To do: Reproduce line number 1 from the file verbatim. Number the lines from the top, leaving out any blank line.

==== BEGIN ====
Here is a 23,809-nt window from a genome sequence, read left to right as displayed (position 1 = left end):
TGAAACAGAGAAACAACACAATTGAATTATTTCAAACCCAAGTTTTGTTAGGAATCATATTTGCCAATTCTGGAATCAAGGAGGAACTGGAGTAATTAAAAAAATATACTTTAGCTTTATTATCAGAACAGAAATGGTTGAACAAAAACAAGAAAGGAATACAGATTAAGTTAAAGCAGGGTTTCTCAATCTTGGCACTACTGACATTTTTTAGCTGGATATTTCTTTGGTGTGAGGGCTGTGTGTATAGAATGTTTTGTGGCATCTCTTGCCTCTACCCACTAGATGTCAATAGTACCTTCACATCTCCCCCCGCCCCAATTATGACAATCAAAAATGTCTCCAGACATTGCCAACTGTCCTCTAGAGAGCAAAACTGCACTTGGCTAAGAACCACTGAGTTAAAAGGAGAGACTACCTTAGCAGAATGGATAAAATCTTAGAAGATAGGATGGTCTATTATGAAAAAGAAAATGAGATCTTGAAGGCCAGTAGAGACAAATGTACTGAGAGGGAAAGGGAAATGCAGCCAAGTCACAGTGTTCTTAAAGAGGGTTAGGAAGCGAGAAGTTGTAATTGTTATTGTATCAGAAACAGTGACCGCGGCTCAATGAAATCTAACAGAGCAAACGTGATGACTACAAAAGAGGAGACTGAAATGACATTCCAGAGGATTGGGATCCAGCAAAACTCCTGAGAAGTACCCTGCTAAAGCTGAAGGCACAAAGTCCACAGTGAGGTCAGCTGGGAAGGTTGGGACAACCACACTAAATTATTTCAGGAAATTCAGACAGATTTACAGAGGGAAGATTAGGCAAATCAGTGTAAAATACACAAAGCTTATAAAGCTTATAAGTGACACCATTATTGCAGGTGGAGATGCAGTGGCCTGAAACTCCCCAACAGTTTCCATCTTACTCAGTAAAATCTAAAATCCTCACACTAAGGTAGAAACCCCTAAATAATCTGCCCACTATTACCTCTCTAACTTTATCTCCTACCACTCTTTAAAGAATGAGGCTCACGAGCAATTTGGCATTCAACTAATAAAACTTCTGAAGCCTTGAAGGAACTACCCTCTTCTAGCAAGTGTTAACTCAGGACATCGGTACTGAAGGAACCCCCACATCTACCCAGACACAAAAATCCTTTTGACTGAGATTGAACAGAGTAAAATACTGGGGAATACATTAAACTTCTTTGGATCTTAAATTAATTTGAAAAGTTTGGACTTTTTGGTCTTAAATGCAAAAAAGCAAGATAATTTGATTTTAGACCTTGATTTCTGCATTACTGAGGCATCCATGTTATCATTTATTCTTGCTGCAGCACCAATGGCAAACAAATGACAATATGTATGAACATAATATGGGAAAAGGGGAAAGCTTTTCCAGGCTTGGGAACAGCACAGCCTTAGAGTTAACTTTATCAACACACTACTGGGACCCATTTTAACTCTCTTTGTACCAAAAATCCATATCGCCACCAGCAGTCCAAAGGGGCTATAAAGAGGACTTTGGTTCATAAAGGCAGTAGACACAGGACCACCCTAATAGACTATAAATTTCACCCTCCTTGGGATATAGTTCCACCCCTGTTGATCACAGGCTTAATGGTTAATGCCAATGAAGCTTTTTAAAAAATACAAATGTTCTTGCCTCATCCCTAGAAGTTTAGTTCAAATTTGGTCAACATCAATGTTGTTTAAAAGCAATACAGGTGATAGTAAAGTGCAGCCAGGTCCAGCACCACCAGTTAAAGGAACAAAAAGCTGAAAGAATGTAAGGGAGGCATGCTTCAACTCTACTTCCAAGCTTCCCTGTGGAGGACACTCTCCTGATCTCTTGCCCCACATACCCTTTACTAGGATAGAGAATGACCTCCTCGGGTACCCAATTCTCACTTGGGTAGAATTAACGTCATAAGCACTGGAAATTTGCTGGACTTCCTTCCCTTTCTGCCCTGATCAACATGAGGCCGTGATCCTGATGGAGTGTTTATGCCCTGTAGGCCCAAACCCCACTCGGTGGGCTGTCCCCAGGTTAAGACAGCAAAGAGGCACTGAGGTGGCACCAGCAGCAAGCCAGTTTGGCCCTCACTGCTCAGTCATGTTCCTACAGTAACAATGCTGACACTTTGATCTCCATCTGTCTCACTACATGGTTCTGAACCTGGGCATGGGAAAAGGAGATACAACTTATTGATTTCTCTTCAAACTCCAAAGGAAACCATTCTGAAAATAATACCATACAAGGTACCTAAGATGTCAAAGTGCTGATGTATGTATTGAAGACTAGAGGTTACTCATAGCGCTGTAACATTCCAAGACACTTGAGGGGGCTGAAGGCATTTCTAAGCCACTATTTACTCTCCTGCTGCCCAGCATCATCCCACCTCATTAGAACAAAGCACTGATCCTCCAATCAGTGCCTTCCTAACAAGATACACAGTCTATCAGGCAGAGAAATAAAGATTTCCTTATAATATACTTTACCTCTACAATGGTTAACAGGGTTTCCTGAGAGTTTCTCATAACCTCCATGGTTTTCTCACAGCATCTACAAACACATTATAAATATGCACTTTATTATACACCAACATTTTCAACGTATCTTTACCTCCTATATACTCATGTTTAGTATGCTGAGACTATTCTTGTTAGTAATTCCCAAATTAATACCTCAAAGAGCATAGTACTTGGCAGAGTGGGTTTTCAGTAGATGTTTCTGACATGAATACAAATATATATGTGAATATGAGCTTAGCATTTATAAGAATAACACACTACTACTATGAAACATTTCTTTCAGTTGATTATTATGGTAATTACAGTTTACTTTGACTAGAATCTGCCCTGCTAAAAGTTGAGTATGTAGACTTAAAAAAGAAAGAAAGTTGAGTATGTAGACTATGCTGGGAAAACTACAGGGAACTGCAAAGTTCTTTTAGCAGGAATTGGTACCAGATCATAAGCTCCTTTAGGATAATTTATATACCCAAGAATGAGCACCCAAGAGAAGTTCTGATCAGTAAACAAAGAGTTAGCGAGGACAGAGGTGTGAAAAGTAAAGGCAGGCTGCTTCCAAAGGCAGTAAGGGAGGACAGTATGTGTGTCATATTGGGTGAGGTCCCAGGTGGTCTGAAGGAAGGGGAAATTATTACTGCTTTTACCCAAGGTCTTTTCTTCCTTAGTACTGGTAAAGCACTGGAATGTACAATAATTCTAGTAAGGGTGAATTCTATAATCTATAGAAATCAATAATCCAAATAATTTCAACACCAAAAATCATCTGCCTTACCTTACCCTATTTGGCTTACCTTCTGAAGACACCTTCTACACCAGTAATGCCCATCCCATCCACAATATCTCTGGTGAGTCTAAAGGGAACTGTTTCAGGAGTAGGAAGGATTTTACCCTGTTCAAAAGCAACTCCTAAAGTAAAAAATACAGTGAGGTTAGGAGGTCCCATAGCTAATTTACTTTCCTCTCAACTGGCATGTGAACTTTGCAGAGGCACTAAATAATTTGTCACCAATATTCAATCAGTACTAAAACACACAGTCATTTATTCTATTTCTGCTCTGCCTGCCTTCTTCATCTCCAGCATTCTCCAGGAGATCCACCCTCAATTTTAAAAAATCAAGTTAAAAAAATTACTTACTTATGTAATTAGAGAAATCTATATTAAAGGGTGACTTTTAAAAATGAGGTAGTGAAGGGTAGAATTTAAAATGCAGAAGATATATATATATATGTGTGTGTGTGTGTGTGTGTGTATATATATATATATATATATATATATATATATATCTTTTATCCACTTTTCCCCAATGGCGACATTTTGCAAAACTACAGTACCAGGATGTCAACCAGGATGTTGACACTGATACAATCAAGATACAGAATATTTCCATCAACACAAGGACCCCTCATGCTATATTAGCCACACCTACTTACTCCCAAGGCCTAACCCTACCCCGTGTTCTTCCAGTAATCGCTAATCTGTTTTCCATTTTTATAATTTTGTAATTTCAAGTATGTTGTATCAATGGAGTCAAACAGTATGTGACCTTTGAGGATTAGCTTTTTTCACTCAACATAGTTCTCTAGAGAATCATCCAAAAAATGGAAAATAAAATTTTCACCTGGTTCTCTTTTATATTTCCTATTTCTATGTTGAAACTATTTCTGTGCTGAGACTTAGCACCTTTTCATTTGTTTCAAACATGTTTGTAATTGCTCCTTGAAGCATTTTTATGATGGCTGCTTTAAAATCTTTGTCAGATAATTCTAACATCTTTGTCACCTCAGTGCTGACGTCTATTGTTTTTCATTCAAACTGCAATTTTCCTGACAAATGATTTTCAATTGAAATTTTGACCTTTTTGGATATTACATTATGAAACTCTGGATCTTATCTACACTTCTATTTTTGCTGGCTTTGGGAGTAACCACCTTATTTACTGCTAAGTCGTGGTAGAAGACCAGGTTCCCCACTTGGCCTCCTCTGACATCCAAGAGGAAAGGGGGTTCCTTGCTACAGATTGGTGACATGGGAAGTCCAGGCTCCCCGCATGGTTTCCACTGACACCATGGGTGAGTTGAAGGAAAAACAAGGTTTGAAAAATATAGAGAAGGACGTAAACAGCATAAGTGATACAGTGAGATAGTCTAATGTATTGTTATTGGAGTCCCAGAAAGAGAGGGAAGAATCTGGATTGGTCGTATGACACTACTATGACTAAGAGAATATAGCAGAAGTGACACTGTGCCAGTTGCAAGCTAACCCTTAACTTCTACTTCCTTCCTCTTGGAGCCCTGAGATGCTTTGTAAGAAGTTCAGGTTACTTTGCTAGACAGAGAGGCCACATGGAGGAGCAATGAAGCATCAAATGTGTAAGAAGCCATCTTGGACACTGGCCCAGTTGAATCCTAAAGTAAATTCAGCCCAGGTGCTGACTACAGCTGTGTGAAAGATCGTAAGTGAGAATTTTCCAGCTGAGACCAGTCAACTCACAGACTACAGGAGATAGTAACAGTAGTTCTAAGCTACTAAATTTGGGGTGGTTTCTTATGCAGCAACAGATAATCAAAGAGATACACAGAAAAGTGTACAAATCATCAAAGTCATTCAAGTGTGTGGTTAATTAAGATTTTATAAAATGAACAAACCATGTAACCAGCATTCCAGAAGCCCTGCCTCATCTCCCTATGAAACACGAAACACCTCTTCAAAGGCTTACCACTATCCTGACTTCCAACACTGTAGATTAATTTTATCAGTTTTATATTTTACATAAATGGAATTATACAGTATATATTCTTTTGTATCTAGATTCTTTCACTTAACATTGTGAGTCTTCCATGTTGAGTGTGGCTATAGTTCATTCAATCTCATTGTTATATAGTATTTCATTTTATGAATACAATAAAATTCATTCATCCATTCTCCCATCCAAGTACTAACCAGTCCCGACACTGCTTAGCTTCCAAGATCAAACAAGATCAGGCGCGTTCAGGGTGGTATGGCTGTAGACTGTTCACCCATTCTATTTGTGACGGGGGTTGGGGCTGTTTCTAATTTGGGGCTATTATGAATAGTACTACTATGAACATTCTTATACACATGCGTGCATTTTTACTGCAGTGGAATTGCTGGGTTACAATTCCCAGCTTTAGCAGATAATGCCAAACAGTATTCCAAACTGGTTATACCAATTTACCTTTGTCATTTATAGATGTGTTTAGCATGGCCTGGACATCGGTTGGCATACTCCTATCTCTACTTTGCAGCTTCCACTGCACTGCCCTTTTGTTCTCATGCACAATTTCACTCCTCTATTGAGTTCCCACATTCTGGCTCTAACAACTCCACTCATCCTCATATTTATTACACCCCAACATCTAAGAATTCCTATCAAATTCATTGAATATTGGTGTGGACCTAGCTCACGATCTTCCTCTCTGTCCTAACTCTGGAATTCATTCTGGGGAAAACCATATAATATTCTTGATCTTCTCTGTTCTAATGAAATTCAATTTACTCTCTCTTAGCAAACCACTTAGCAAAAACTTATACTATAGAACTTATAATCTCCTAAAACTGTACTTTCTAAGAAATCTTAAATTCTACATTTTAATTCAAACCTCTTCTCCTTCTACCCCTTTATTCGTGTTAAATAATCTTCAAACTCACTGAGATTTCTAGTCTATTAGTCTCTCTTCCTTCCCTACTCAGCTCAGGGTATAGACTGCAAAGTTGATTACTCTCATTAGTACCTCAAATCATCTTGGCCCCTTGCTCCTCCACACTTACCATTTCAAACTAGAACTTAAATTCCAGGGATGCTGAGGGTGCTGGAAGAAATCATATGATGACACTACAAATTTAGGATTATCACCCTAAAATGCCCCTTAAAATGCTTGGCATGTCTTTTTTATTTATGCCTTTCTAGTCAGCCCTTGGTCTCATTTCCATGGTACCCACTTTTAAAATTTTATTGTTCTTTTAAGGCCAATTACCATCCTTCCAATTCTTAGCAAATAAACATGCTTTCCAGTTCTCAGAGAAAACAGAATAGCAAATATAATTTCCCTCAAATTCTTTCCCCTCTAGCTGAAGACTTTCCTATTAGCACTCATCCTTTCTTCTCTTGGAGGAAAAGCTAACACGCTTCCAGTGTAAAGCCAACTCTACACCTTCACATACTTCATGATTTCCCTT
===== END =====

Here is a 23,809-nt window from a genome sequence, read left to right as displayed (position 1 = left end):